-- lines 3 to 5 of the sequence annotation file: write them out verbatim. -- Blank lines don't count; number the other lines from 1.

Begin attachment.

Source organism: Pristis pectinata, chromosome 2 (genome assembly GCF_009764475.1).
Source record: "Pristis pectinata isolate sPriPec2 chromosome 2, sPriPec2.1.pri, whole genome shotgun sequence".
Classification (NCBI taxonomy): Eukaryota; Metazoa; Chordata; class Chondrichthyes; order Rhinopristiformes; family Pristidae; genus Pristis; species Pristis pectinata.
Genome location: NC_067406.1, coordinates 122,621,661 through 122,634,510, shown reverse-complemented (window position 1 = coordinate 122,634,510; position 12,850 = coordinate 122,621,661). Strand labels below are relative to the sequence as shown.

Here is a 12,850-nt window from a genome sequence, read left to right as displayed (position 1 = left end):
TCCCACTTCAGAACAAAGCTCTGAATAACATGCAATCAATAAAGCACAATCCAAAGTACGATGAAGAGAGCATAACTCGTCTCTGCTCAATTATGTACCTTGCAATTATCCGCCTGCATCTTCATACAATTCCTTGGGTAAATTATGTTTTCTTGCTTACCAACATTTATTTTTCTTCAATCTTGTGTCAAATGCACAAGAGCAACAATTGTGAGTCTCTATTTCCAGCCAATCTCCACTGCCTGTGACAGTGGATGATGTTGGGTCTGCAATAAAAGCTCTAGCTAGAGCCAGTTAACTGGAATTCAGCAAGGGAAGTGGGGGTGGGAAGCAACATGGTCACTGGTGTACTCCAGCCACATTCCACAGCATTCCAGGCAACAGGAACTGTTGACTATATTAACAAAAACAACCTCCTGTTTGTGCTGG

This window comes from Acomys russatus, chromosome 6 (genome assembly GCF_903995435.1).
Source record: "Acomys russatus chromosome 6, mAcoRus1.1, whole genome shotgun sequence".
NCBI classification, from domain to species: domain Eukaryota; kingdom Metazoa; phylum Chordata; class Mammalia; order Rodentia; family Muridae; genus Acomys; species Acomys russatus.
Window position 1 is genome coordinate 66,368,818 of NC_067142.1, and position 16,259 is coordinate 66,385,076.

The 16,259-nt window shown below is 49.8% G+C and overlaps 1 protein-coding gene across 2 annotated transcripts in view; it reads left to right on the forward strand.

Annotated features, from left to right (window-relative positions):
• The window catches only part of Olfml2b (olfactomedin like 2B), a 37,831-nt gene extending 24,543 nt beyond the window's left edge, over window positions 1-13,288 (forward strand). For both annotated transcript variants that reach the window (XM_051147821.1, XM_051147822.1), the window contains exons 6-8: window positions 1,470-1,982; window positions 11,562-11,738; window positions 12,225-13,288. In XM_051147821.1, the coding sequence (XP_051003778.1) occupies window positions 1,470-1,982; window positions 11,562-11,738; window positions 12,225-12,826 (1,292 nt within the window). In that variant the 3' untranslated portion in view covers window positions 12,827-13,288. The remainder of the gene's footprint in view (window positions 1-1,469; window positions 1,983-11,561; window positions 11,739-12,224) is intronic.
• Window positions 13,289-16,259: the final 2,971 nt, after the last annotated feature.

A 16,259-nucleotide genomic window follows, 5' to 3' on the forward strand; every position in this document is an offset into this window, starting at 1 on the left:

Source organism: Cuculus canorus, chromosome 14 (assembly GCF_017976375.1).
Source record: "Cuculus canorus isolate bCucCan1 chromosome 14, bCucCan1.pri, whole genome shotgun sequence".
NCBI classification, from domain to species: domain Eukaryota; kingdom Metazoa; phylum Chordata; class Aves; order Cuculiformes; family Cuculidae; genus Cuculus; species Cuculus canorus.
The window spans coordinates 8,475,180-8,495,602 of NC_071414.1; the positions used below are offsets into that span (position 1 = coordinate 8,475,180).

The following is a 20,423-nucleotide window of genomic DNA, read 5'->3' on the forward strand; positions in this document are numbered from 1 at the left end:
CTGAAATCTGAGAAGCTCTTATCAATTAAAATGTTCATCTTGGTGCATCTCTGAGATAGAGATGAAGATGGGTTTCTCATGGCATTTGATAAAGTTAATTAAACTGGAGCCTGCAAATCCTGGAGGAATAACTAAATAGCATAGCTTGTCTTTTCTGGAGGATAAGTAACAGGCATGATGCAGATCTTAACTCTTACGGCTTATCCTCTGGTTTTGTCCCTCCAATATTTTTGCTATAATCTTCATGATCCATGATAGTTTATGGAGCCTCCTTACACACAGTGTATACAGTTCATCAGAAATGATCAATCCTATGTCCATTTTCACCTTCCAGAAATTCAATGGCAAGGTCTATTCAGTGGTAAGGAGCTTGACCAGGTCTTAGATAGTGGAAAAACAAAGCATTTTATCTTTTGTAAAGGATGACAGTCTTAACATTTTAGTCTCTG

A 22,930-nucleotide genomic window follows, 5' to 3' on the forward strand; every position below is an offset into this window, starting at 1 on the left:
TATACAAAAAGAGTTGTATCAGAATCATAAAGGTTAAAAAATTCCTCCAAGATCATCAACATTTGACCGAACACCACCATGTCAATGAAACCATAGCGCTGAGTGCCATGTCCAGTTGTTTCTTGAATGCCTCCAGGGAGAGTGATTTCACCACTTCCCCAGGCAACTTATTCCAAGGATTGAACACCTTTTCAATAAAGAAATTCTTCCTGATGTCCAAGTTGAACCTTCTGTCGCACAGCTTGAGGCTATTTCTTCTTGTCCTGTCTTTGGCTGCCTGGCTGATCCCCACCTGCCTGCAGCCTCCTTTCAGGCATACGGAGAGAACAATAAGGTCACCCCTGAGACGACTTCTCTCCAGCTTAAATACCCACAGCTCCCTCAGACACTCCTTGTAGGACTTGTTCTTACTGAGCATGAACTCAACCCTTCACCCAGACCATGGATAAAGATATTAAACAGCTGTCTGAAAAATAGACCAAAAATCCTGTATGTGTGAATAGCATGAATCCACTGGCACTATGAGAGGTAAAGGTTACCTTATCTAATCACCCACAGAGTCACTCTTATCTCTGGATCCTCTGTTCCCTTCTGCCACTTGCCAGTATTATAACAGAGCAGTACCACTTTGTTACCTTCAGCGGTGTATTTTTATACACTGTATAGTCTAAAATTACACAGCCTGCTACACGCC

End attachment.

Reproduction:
Classification (NCBI taxonomy): Eukaryota; Metazoa; Chordata; class Chondrichthyes; order Rhinopristiformes; family Pristidae; genus Pristis; species Pristis pectinata.
Genome location: NC_067406.1, coordinates 122,621,661 through 122,634,510, shown reverse-complemented (window position 1 = coordinate 122,634,510; position 12,850 = coordinate 122,621,661). Strand labels below are relative to the sequence as shown.

Here is a 12,850-nt window from a genome sequence, read left to right as displayed (position 1 = left end):